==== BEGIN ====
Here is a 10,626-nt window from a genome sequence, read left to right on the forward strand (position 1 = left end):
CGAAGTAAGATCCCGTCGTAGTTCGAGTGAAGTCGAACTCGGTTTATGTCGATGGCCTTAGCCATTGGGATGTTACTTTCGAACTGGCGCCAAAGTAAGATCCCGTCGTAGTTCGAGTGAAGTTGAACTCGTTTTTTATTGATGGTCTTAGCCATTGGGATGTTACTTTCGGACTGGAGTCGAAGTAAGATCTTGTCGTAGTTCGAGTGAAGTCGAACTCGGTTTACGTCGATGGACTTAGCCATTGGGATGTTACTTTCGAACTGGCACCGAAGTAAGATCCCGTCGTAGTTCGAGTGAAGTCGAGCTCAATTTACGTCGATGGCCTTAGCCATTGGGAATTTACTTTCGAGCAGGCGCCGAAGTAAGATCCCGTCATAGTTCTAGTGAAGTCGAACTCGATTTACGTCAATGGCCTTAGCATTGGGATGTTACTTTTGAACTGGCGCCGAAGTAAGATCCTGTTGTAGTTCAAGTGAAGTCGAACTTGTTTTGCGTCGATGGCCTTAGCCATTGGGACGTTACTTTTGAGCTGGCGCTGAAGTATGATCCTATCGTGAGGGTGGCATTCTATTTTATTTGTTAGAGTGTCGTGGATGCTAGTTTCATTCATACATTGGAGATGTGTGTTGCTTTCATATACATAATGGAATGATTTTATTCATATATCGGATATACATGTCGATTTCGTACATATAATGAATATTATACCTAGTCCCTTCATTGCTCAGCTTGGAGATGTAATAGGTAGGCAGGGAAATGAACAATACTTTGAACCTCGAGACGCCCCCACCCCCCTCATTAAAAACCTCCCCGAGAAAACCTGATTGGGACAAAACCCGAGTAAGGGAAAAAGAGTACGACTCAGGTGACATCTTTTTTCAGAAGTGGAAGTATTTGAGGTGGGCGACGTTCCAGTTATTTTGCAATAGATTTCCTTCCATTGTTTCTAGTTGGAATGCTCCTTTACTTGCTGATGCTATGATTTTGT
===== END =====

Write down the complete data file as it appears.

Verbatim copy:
Here is a 10,626-nt window from a genome sequence, read left to right on the forward strand (position 1 = left end):
CGAAGTAAGATCCCGTCGTAGTTCGAGTGAAGTCGAACTCGGTTTATGTCGATGGCCTTAGCCATTGGGATGTTACTTTCGAACTGGCGCCAAAGTAAGATCCCGTCGTAGTTCGAGTGAAGTTGAACTCGTTTTTTATTGATGGTCTTAGCCATTGGGATGTTACTTTCGGACTGGAGTCGAAGTAAGATCTTGTCGTAGTTCGAGTGAAGTCGAACTCGGTTTACGTCGATGGACTTAGCCATTGGGATGTTACTTTCGAACTGGCACCGAAGTAAGATCCCGTCGTAGTTCGAGTGAAGTCGAGCTCAATTTACGTCGATGGCCTTAGCCATTGGGAATTTACTTTCGAGCAGGCGCCGAAGTAAGATCCCGTCATAGTTCTAGTGAAGTCGAACTCGATTTACGTCAATGGCCTTAGCATTGGGATGTTACTTTTGAACTGGCGCCGAAGTAAGATCCTGTTGTAGTTCAAGTGAAGTCGAACTTGTTTTGCGTCGATGGCCTTAGCCATTGGGACGTTACTTTTGAGCTGGCGCTGAAGTATGATCCTATCGTGAGGGTGGCATTCTATTTTATTTGTTAGAGTGTCGTGGATGCTAGTTTCATTCATACATTGGAGATGTGTGTTGCTTTCATATACATAATGGAATGATTTTATTCATATATCGGATATACATGTCGATTTCGTACATATAATGAATATTATACCTAGTCCCTTCATTGCTCAGCTTGGAGATGTAATAGGTAGGCAGGGAAATGAACAATACTTTGAACCTCGAGACGCCCCCACCCCCCTCATTAAAAACCTCCCCGAGAAAACCTGATTGGGACAAAACCCGAGTAAGGGAAAAAGAGTACGACTCAGGTGACATCTTTTTTCAGAAGTGGAAGTATTTGAGGTGGGCGACGTTCCAGTTATTTTGCAATAGATTTCCTTCCATTGTTTCTAGTTGGAATGCTCCTTTACTTGCTGATGCTATGATTTTGT